The A Raja licences that hit investor faith in the country were also a failure of the political system, not a bureaucratic one. The telecom fiasco, including the AGR one, as this newspaper has so diligently documented over the years, is the failure of the political system to make the right decisions.
Everyone has their own favourite story of harassment—or corruption—by a bureaucrat and, to that extent, prime minister Narendra Modi’s policy of getting corrupt/inefficient bureaucrats to prematurely retire will be welcomed. That only a few hundred bureaucrats have been asked to leave, though, suggests the action is skin-deep, at least so far.
That a Mission Karmayogi has been designed to help the bureaucracy upskill—there will be modules developed in conjunction with the London School of Economics, Harvard University, etc —is yet more proof of how future-ready the government hopes to make the bureaucracy. While better-educated, and more efficient, bureaucrats are to be welcomed, the question is whether these government initiatives are enough or the way the system is designed, especially its incentive structure, needs overhauling?
The issue of excessive pay for employees at the lower level and underpaying at senior levels is well-known, especially since there will be no guaranteed pensions for bureaucrats who joined after 2004. More worrying, even now, there are few incentives for taking the initiative to do a job well. Ensuring the 5G auction goes off well by slashing reserve prices to a third of what Trai wanted will not ensure either a higher salary or a meaningful promotion for the telecom secretary, rather, it could end up in a CBI enquiry a few decades later; that’s precisely what happened to ex-coal secretary HC Gupta who was sentenced to three-year imprisonment for taking a decision that seemed a sensible one at that time.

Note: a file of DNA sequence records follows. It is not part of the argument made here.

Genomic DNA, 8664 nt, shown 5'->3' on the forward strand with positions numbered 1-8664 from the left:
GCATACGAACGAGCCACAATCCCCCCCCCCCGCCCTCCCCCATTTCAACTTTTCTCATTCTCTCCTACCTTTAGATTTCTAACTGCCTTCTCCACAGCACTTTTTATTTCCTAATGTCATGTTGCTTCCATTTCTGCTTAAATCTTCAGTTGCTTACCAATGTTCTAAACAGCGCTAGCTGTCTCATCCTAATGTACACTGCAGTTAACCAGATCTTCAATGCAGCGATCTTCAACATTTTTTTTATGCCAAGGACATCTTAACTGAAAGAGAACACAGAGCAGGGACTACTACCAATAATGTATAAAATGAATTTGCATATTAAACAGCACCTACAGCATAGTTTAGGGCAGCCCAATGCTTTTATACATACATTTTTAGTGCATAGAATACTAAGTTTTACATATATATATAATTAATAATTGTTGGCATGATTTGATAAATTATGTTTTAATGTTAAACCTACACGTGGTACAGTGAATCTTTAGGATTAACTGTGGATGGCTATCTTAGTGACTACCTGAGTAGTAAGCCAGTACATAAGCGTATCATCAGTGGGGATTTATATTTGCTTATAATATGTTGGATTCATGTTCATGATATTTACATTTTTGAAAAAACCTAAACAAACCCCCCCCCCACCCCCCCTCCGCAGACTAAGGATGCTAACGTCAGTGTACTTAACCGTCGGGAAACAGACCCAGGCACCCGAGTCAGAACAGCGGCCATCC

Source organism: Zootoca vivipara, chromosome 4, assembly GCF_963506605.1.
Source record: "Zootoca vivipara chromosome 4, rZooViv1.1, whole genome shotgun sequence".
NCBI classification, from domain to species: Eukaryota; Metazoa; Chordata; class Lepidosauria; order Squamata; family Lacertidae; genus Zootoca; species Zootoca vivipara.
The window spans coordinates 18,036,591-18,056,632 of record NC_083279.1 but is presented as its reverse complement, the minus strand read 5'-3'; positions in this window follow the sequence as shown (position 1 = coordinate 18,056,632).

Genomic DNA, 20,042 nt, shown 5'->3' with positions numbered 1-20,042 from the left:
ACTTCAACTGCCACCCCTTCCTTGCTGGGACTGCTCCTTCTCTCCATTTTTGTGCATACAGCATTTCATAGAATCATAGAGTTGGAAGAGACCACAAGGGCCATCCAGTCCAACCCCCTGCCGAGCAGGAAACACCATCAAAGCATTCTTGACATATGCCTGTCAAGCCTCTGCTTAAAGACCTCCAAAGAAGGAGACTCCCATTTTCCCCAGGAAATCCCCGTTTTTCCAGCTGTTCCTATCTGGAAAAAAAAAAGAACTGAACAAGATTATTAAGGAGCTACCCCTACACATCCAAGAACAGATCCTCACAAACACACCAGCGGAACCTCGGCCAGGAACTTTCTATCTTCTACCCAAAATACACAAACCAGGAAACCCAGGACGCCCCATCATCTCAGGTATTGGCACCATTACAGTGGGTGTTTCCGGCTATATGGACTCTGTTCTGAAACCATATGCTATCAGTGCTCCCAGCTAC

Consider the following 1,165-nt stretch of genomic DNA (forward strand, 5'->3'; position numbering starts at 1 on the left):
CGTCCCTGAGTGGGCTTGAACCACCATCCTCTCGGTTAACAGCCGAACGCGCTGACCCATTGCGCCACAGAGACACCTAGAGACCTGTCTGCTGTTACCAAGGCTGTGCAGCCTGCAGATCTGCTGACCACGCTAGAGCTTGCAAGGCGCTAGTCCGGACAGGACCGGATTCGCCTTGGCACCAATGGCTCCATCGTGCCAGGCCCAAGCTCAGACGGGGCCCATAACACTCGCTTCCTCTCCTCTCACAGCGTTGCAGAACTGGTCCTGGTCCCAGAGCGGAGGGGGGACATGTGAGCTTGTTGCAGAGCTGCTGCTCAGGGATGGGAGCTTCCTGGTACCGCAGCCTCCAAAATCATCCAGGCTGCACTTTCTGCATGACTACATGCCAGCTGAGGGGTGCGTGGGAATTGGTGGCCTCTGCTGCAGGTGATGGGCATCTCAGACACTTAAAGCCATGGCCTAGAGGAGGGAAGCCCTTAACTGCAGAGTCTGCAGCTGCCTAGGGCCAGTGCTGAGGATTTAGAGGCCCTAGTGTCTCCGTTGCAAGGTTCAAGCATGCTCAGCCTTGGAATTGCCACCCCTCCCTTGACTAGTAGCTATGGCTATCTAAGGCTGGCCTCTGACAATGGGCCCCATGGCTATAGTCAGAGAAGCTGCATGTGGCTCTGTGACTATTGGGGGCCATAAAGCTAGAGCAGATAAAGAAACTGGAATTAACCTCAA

A very good example of how even powerful bureaucrats are stymied is the Trai’s arbitrary and unjustified recommendation, last year, to levy a Rs 3,050-cr fine on Bharti Airtel and Vodafone Idea for allegedly not giving RJio enough points of interconnection (read bit.ly/2ByeymV on why this was totally arbitrary). Trai doesn’t even have the powers to levy such a fine, but the Digital Communications Commission (DCC), whose high-profile members include the telecom, industry and finance secretaries, along with the CEO of NITI Aayog, didn’t have the ability to turn down the recommendation. DCC simply rubber-stamped it while asking Trai to reduce the penalty to a nominal amount; presumably, it did so because it felt the penalty made little sense.
When Trai turned down the request, DCC rubber-stamped this again! The file is pending with the telecom minister, but this suggests the system has corroded so much, even a body of high-powered bureaucrats don’t feel the fact that they collectively took a decision can save them from a possible CBI inquiry. No course from a Harvard or a LSE can fix this kind of policy paralysis.
In the case of PSUs, similarly, despite the Prevention of Corruption Act (PCA) being amended several times, decision-making continues to be crimped by the need to call a tender and select the lowest bidder at all times. A simple solution would be to change the Constitution to ensure that any PSU which operates in a competitive environment is exempted from the L-1 requirement, but this has not yet been done.